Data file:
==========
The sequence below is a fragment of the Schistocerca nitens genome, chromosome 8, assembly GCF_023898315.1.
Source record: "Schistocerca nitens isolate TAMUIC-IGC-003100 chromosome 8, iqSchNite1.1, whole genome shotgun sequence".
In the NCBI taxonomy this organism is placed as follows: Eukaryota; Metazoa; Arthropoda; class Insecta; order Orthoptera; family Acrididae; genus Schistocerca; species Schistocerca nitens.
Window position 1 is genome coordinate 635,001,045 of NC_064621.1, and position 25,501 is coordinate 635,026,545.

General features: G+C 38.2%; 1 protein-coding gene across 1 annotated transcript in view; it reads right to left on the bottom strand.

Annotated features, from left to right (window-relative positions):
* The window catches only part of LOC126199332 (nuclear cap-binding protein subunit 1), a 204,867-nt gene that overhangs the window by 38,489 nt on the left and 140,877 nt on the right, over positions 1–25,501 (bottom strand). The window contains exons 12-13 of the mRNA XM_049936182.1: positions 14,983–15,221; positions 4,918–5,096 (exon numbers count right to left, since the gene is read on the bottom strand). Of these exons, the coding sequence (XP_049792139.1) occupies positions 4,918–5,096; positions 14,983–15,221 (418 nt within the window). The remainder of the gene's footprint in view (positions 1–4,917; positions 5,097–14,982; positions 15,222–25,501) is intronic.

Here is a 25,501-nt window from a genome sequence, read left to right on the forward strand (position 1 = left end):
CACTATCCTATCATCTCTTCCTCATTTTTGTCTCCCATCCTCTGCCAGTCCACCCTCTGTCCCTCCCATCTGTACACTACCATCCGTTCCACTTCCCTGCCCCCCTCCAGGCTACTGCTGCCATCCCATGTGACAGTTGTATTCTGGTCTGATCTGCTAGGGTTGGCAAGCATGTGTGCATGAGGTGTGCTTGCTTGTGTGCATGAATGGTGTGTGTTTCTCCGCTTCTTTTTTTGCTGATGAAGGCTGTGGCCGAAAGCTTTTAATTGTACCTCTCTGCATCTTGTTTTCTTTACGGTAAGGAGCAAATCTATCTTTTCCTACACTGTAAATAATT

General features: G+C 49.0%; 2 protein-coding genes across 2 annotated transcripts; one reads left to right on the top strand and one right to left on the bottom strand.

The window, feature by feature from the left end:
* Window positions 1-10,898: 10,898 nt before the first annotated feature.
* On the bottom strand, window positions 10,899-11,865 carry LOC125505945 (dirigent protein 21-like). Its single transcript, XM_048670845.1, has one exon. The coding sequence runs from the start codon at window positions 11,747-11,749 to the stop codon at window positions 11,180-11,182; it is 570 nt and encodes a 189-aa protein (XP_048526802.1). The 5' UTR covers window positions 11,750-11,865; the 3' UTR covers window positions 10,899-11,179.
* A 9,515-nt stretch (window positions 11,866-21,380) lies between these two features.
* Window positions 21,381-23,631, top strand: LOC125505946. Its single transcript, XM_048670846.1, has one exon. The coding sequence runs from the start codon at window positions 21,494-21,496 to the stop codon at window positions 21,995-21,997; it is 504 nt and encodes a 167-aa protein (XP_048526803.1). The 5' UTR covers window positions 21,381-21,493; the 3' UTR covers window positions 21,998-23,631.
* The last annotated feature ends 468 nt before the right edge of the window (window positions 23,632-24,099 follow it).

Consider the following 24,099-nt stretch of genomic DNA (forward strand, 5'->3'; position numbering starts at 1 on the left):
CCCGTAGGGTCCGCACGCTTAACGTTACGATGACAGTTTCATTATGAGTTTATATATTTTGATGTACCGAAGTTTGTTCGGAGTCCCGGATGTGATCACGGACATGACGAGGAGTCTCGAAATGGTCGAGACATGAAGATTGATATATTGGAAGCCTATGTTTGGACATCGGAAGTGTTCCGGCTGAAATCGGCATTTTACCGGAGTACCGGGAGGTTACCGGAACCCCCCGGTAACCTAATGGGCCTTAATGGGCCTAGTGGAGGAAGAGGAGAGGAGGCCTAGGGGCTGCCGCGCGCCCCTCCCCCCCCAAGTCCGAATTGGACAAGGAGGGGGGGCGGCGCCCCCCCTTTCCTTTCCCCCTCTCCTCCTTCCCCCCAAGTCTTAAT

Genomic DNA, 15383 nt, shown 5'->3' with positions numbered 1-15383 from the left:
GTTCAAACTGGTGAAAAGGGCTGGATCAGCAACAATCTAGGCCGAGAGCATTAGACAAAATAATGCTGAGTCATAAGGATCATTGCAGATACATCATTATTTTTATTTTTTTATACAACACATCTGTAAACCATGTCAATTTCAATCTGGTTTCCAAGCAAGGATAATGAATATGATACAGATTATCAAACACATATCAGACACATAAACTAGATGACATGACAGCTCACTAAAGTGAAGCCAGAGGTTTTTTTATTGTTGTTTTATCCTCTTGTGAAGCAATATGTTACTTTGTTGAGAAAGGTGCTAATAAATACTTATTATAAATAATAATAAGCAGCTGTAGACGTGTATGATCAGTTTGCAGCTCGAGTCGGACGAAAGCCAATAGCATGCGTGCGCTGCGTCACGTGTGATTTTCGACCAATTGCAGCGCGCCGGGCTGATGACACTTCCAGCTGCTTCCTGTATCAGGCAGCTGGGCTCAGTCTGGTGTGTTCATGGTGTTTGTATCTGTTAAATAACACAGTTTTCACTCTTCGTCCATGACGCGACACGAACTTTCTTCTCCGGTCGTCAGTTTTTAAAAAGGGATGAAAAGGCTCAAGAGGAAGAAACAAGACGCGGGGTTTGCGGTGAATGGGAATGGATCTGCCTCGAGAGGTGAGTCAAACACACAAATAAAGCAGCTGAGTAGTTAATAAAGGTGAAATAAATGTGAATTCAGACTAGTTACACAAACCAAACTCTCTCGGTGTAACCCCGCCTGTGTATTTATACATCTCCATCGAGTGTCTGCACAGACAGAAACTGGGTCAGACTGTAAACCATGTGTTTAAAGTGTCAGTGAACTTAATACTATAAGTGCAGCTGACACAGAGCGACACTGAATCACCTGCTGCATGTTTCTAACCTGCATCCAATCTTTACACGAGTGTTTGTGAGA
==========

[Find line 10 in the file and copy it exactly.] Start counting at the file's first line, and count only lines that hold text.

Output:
General features: G+C 49.0%; 2 protein-coding genes across 2 annotated transcripts; one reads left to right on the top strand and one right to left on the bottom strand.